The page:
Deputy Prime Minister and Finance Minister Chrystia Freeland released the government’s 2023 budget yesterday with a raft of new spending initiatives and subsidies for “clean tech” to match developments in the United States. Budgets have become policy mapping documents where the government identifies its priorities for the coming year, often accompanied by plans to incorporate them into the Budget Implementation Act, where they are virtually guaranteed to pass with limited Parliamentary overview and debate. I’ll identify some of the most notable developments below, but want to focus on a commitment to establish a standard charging port in Canada which I think is emblematic of a government that has increasingly lost the plot on digital policy.
What was in the budget from a digital policy perspective? First, there are two significant reforms planned for the Budget Implementation bill. Patent reform arising from CUSMA was buried at the end of the budget since apparently sneaking in IP reform is going to be an annual tradition. In this case, Canada will implement patent term adjustment rules that could extend the duration of some patents. The budget also promises notable privacy reform involving political parties with changes to the Elections Act. There are no details on precisely what is coming, but that could represent a long-overdue change to ensure that political parties are subject to binding privacy obligations.
Second, unlike last year, there were no copyright surprises. The reference in Budget 2022 that some suggested would lead to a re-examining of fair dealing is gone, replaced by a commitment to introduce a copyright right to repair. It is unclear whether a private member’s bill that addresses that precise issue and has been the subject of considerable study at the Industry committee will be used or if the government plans to start from scratch.
Third, there are some leftovers from 2022 including renewed commitments to protections for gig workers and a promise that a digital services tax will start in 2024 if an international agreement at the OECD fails to take effect. On that front, the language used is slightly softened as the document as a whole lightens up last year’s bashing of tech companies.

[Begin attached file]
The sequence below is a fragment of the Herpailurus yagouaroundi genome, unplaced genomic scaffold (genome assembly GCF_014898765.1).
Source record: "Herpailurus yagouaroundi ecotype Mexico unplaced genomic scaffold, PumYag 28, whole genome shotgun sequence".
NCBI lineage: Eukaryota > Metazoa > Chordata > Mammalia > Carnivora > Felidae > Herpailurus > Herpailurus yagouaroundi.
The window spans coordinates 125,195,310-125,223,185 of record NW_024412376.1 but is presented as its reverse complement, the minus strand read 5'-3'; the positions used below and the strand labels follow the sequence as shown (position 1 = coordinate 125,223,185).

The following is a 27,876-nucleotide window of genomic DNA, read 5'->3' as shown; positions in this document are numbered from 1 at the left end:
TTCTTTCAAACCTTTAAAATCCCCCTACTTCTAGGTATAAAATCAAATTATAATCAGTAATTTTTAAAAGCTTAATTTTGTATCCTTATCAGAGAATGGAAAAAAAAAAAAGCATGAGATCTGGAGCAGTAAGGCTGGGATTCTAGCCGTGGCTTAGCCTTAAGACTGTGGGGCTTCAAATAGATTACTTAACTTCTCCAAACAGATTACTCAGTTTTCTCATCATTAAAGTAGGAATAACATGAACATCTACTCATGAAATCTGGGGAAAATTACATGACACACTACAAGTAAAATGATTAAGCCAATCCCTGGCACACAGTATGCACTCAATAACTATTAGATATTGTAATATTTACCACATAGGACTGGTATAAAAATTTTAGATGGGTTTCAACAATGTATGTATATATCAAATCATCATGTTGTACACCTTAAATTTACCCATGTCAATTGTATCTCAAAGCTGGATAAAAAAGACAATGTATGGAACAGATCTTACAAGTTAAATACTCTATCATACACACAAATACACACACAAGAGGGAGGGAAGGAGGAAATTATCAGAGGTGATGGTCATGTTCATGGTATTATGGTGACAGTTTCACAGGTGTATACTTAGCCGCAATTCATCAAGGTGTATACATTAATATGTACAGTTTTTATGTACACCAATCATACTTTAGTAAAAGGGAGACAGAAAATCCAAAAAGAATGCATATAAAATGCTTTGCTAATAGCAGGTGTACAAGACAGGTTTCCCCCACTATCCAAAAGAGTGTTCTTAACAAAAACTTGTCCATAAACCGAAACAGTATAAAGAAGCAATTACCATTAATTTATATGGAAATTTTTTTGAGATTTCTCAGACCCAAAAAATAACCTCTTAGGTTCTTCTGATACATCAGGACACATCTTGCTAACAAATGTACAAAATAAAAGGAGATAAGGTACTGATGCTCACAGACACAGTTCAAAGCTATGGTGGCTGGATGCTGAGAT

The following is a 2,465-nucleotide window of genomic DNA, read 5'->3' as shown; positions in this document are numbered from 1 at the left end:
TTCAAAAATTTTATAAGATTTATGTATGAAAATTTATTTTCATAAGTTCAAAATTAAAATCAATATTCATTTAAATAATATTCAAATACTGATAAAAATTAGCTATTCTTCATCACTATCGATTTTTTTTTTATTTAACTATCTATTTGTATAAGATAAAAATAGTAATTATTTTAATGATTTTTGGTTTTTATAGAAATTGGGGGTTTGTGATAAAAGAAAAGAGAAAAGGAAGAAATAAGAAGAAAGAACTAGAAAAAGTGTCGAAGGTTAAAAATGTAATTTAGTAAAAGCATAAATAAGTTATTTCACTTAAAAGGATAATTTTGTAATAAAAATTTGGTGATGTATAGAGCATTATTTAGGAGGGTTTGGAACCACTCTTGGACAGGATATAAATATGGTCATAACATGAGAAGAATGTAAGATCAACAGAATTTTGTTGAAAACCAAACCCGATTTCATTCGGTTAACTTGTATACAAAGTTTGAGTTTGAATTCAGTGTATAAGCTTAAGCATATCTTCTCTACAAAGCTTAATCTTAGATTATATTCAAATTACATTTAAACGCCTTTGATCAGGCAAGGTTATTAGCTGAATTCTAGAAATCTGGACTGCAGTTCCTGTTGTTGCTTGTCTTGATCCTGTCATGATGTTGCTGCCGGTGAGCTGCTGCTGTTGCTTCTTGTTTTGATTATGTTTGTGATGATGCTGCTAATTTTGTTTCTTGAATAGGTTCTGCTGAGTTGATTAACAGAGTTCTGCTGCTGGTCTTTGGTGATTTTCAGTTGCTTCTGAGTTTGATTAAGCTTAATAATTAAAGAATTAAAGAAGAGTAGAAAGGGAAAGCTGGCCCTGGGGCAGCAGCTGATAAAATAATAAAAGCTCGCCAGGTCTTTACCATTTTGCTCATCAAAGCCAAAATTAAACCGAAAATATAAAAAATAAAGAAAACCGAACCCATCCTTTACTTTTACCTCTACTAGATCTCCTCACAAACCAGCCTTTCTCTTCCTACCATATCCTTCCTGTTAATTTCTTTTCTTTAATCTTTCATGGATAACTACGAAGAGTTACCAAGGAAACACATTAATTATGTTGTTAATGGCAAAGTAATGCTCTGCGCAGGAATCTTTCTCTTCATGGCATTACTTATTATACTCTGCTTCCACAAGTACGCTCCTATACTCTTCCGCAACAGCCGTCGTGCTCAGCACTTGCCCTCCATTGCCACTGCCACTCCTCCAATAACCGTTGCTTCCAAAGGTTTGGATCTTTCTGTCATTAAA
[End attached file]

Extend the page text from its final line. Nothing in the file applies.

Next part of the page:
While those are some of the most notable measures, it is the dongle that really captured my attention. I know that Europe has established a standard port for 2024, but I’m not sure why requiring uniform adoption of USB-C is a national priority worthy of inclusion in a budget. As a lifelong Apple user, I have more than my fair share of useless connectors, but this is hardly a major source of e-waste and the relative cost to consumers is minor compared to Canada’s uncompetitive wireless and Internet costs. Moreover, Canada is far too small to influence anything on port standards. This really just means we will follow the European standard, which will anyway become the defacto market standard until something better comes along and regulators are pressured to change it.
The dongle made the budget, but incredibly innovation, intellectual property, artificial intelligence, cyber-security, quantum computing, and university research scarcely did. There may be ongoing funding for some of these initiatives, but the government seems to be sending a signal that its priority interests lie elsewhere. Trying to become a world-leader in these sectors is a long-term ambition that requires significant regulatory (and potentially financial) support alongside the patience to allow the technologies, market, and nascent companies to develop. Instead, Canada seems to jump to the next shiny object each year, changing the priority areas even faster than Apple seems to switch ports.
Indeed, the dongle promise is so irrelevant that it is baffling that the government would think it worthy of inclusion as a measure to “make life more affordable.” So why is it there? It may be that the government just doesn’t have many things to put in the policy window, so somehow a common charger rose to the top. More troublingly, it may be that government felt that it needed to include some connection to the digital economy and saw risk everywhere. It can’t focus on wireless issues because it is almost surely about to approve the Rogers-Shaw merger. It can’t focus on Bill C-11 implementation because that bill will increase consumer costs and decrease choice. It can’t focus on privacy reform because it has languished for months as a non-priority. And it can’t focus on online harms legislation because its consultation on the issue resulted in a 90% rejection rate from Canadians. So that left the dongle and a Canadian digital policy that is discouragingly becoming as useful as my old discarded computer connectors.